For years she lied about her background. Even her chil-
Liesel seldom asked about the war, and her parents rarely
dren and ex-husband believed her father was a hero who discussed it in front of her. They taught her to proudly salute
saved Jews during the war. But recently she has begun to the German soldiers who marched daily through the streets.
come to terms with the ghosts of her past.
But the smoky clouds and the smell of burning flesh that
"I look back now for several reasons," Ms. Appel said in
permeated the air were a mystery to her. She did not know
a thick German accent. "I don't feel anymore that I have to the Jews existed since they had been evacuated from her
fix the world. But I do think we have to fix ourselves."
town before she was born.
Ms. Appel's most vivid childhood memories are of long,
rambling walks she took with her father through a near-
by forest. He taught her about nature and invented little
Germany seemed perched on the brink of victory in World songs and fairy tales to make her laugh. Yet he never failed
War II when Liesel Steffens was born in 1941. Her parents, to remind her she owed her existence to Adolf Hitler. It was
both almost 50 years old, had been told by doctors they could her duty, Mr. Steffens said over and over again, to make
not bear another child. But Adolf Hitler, at the height of his sure Germany stayed strong.
power, decreed that all able-bodied Germans must further
"My father was my hero," Ms. Appel said. "He was so tall
the Aryan race.
and handsome and he exuded strength. He made me feel
so special. I was con-
vinced nothing bad could
happen to me as long as
he was around."
Wilhelm Steffens in-
stilled a strong sense of
humanity in his daugh-
ter. Throughout her
childhood, he brought
destitute people into their
home for food and
warmth. "One German is
just as good as another
German," he would say
when his wife complained
about the dirty beggars
seated comfortably in her
"He did teach me a lot
of things," Ms. Appel said.
"I had blocked all those
good memories out for a
long time, but I have to
realize he made me who
I am. I have to give him
some credit for some of
the good things I do."
For her first four years,
continued to live a
charmed life. Then the
The Steffens already had a 20-year-old son, Fritz, who c onstant bombing suddenly stopped and different soldiers
fighting in the German navy. But Else Steffens duti-
warmed into town. Liesel's stately home became the south-
fully underwent a painful operation to enable her to become ern headquarters of the American Army. The Steffens bare-
brought a big
pregnant again. The pregnancy was long and difficult, but 1y packed a tiny suitcase before they were thrown out into
the Steffens were delighted to fulfill their obligation to the he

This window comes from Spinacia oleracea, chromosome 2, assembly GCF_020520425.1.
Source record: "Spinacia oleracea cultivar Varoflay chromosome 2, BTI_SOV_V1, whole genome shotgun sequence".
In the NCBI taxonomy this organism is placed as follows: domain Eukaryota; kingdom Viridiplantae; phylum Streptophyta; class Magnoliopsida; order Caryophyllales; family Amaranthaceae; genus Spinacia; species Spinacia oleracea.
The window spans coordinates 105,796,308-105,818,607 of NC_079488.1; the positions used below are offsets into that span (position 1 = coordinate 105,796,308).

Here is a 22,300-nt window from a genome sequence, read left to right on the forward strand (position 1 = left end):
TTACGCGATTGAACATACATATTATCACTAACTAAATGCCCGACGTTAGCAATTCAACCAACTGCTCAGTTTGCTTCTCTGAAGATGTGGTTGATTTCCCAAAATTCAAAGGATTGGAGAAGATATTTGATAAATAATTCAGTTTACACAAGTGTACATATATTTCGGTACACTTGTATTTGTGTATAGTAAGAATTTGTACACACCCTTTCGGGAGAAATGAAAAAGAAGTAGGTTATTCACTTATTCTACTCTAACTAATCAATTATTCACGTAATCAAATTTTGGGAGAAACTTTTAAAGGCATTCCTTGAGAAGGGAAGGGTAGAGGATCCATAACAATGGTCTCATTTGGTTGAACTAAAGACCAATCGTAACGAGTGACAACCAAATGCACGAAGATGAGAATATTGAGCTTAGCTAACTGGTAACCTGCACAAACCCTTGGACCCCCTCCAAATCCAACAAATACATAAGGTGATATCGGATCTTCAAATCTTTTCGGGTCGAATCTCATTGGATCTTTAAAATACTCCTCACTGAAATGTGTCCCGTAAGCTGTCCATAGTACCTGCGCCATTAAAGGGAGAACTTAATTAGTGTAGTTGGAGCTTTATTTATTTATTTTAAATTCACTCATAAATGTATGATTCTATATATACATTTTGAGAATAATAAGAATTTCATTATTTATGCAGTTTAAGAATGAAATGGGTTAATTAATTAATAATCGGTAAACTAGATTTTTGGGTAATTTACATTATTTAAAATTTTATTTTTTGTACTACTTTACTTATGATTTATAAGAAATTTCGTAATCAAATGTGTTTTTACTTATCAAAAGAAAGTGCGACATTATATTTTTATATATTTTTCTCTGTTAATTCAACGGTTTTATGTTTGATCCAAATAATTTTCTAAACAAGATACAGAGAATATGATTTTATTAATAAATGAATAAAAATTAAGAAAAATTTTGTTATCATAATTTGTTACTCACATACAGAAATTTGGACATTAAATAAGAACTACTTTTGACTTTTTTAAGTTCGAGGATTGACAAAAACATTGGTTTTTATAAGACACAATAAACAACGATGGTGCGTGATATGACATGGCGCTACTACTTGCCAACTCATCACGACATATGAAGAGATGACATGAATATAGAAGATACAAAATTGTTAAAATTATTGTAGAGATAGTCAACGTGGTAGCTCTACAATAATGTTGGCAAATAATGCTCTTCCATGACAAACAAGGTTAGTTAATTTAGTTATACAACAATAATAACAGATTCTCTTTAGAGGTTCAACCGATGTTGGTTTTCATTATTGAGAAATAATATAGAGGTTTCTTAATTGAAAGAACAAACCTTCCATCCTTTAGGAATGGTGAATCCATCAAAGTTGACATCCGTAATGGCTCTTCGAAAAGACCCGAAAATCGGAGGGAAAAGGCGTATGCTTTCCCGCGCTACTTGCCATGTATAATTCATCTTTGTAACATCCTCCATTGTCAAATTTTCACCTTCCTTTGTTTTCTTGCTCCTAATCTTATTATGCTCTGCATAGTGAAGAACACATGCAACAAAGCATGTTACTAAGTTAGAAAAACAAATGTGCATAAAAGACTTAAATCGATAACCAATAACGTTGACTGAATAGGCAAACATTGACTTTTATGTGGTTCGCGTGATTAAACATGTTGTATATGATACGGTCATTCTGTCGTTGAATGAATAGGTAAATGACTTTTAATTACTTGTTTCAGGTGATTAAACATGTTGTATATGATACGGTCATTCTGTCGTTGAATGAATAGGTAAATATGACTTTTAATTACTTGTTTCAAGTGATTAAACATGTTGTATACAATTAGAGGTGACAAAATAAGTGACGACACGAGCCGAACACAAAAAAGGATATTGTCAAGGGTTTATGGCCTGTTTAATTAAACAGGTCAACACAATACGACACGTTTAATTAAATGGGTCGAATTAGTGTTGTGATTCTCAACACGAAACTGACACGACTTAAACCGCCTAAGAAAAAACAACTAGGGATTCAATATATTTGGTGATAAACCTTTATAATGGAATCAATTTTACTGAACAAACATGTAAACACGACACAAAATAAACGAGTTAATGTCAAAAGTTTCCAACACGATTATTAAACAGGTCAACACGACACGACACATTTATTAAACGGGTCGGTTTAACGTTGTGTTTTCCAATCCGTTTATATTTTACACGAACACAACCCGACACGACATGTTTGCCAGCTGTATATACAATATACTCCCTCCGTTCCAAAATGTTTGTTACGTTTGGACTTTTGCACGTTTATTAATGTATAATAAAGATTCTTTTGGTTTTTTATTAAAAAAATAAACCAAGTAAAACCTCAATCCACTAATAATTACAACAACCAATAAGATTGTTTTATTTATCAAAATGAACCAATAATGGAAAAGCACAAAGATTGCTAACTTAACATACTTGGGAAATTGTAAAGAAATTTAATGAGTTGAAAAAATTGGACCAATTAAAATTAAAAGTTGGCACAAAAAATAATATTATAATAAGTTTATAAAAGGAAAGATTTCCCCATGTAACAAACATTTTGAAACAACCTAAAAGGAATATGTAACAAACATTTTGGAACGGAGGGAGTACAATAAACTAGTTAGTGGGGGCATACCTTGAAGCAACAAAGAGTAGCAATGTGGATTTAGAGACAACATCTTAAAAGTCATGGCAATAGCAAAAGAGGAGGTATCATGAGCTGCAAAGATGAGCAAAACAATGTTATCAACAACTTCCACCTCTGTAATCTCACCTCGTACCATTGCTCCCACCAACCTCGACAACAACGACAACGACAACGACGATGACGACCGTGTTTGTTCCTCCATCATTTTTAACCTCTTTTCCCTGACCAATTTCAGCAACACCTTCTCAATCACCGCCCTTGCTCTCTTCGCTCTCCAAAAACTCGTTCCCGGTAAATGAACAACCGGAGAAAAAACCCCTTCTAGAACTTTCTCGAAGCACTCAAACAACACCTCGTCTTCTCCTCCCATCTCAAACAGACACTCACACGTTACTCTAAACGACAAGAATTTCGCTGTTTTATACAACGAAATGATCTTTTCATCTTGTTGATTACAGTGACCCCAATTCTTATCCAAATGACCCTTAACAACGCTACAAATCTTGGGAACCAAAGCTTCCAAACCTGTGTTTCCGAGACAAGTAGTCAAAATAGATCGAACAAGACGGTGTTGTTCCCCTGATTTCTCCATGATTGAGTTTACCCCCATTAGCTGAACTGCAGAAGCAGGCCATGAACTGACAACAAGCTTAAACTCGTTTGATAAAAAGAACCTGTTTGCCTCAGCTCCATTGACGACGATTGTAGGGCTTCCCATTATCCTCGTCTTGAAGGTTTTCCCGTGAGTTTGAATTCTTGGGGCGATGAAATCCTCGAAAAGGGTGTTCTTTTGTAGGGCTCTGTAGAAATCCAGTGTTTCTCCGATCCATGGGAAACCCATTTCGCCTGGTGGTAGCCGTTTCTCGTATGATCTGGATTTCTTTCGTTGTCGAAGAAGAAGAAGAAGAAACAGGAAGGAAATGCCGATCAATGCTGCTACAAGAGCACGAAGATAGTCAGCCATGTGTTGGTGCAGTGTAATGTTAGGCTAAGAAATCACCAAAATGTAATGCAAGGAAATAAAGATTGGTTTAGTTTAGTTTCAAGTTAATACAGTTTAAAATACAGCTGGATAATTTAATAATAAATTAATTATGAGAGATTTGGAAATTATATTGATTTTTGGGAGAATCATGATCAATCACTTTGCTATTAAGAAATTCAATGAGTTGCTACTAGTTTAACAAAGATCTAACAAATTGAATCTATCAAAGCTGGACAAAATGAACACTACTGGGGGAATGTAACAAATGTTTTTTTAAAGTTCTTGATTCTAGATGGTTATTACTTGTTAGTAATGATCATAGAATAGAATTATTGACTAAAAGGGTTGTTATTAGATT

h street. Wilhelm Steffens fled in the middle of the night
Hitler to the
0 n his bicycle to escape the Allied forces who were hunt-
Hundreds of influential Nazis, including Mr. Steffens' ing him.
name-giving) closest friend, Erich Koch, attended Liesel's Teutonic name-
"I was bewildered," Ms. Appel said. "I was told our home-
giving ceremony in the Town Hall of Klingenberg. "Uncle 1 and had been attacked by some evil people. Everybody was
Erich," as Liesel knew him, was later executed for the mur- v ery gloomy and they were always whispering about things
and I was
der of 500,000 Jews and Poles.
I didn't understand."
"Religion had been abolished and Hitler had placed him-
A farmer offered Liesel and her mother shelter in a
self as the only divine power to be worshiped," Ms. Appel c ramped room in his home. Word reached them that Fritz's
said. "My father brought a big picture of Hitler to the cer-
front of all
-boat had been torpedoed. They also learned Wilhelm Stef-
ns had been captured by the Allies and was being "tor-
ily and friends."
to red" in a "de-Nazification" camp. Ms. Appel later
From that moment, Liesel was the darling of her com- dis covered her father and other Nazi leaders were taken to
munity. Despite the bloody battles raging around her, Liesel's Jibe rated concentration camps and forced to study remnants
room was filled with beautiful clothes, books and toys. Once of the horror they had inflicted.
her father brought her to the school where he served as
"German mothers and wives were supposed to make the
headmaster to show the students what a "perfect Aryan ul timate sacrifice without crying and complaining," Ms. Ap-
girl" should be.
pe 1 said. "But I saw my mother with red eyes a lot.
"I was very loved," Liesel said. "I had a very, very happy
"I thought everything was my fault. Maybe somehow I
ha dn't been good enough."
Ronni Dreyfuss is a staff writer for the Palm Beach Jewish Times.
A year later Liesel and her mother were permitted to re-
Anything For The Cause